Politically, Chechnya has substantial legal autonomy from the Russian state, but in practice this autonomy is largely inconsequential due to Kadyrov’s strong relationship to Moscow. As a result, many Chechens see Kadyrov as a Russian weapon in Chechen guise and desire true independence.
Kadyrov’s regime employs severe tactics to repress dissent and maintain control. In December 2014, the IS-affiliated Caucasus Emirate orchestrated a strike in the capital city of Grozny, leaving 11 attackers, one civilian and 15 policemen dead. Members of Kadyrov’s security force then stormed a small village where the attackers’ families lived, burning and bulldozing their homes to the ground.
Chechen authorities also utilize torture and intimidation against those with alleged links to the rebels, often without evidence. State-sanctioned “disappearances” are common, according to Human Rights Watch. Analysts argue that Kadyrov’s repression and reprisals only encourage radicalization and fuel anger towards the Russian government.
The alarming number of Chechen fighters engaged in foreign wars illustrates how Chechnya’s violent history breeds radicalization. Several hundred Islamist Chechen volunteers have traveled to Eastern Ukraine to fight in unpaid battalions against the Russians. They have been lionized for their ferocity in battle.
However, the larger threat will likely come from the foreign fighters that have traveled to Iraq and Syria to join IS. Estimates vary, but it is believed 1,000-2,000 Chechens are currently fighting there. Many Chechens and other radicals from the North Caucasus have joined the Aleppo-based group Jaish al-Muhajireen wal-Ansar, led by Chechen IS commander Umar al-Shishani (pictured above).
Shishani is a high-ranking member of IS and a skilled tactician. He is responsible for orchestrating the group’s rapid advance through Iraq’s Anbar Province in 2014 that launched IS into the limelight. Shishani has been reported dead several times, but his death remains unconfirmed. If Shishani is alive, his leadership experience, notoriety, and tactical skills would allow him to fill the leadership vacuum left by Basayev. New leadership under the IS banner could reignite the Chechen insurgency.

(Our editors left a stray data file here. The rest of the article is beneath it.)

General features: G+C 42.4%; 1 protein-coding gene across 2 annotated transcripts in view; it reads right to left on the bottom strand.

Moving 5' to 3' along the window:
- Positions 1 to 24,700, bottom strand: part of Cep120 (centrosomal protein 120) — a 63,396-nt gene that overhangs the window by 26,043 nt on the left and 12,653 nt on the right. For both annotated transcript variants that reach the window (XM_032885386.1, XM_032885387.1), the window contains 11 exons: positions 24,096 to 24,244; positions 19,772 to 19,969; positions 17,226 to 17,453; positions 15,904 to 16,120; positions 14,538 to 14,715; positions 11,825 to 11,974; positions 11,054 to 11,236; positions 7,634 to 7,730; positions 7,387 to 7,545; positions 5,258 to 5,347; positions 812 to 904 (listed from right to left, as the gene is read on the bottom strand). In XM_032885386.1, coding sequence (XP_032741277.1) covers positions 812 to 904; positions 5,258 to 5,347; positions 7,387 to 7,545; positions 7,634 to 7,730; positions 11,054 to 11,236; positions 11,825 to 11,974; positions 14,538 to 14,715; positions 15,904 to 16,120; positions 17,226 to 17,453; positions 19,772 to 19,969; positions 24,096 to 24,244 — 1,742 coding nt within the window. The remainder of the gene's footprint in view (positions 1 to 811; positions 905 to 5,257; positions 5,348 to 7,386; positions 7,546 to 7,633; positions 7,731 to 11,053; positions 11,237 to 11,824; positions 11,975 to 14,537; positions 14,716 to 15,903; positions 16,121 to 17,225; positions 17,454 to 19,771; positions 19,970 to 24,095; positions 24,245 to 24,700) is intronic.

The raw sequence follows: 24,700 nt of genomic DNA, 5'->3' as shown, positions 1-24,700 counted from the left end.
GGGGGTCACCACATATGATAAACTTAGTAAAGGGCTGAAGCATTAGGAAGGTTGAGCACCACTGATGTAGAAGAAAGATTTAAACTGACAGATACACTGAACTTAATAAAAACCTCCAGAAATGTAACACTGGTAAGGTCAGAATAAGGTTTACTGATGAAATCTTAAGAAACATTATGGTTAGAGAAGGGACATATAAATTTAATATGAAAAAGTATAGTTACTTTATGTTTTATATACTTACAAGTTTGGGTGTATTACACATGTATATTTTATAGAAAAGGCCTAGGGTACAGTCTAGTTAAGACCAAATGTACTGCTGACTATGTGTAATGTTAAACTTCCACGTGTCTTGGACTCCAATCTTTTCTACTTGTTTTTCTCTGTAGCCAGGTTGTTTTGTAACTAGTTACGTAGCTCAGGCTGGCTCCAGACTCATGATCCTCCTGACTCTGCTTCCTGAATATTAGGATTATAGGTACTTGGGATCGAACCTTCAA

Shishani hails from the Panski Gorge in neighboring Georgia, 60 kilometres from Grozny. The Panski is a largely ungoverned village of approximately 10,000. Many residents are Chechen insurgents who fled across the border during the wars. As a result, the village is a hotbed for Islamic terrorism, and has been described as the “Harvard” of terrorist havens. Because the Panski is within Georgian borders, it is outside the grasp of Moscow’s security services.
This poses a strategic vulnerability for Moscow, as returning IS fighters can find sanctuary in the gorge and use it to stage attacks, similar to how the Taliban utilized Pakistan’s tribal areas when attacking neighbouring Afghanistan.
With the potential for Shishani to fill Basayev’s leadership role, the projected influx of well-trained and combat-hardened jihadists, and access to the considerable financial and military resources of the Islamic State, the threat of a resurgent insurgency in Chechnya is looming. While Moscow is preoccupied with military actions in Ukraine and sabre-rattling in the Baltics, it must not neglect the potential dangers on its Caucasian steppe.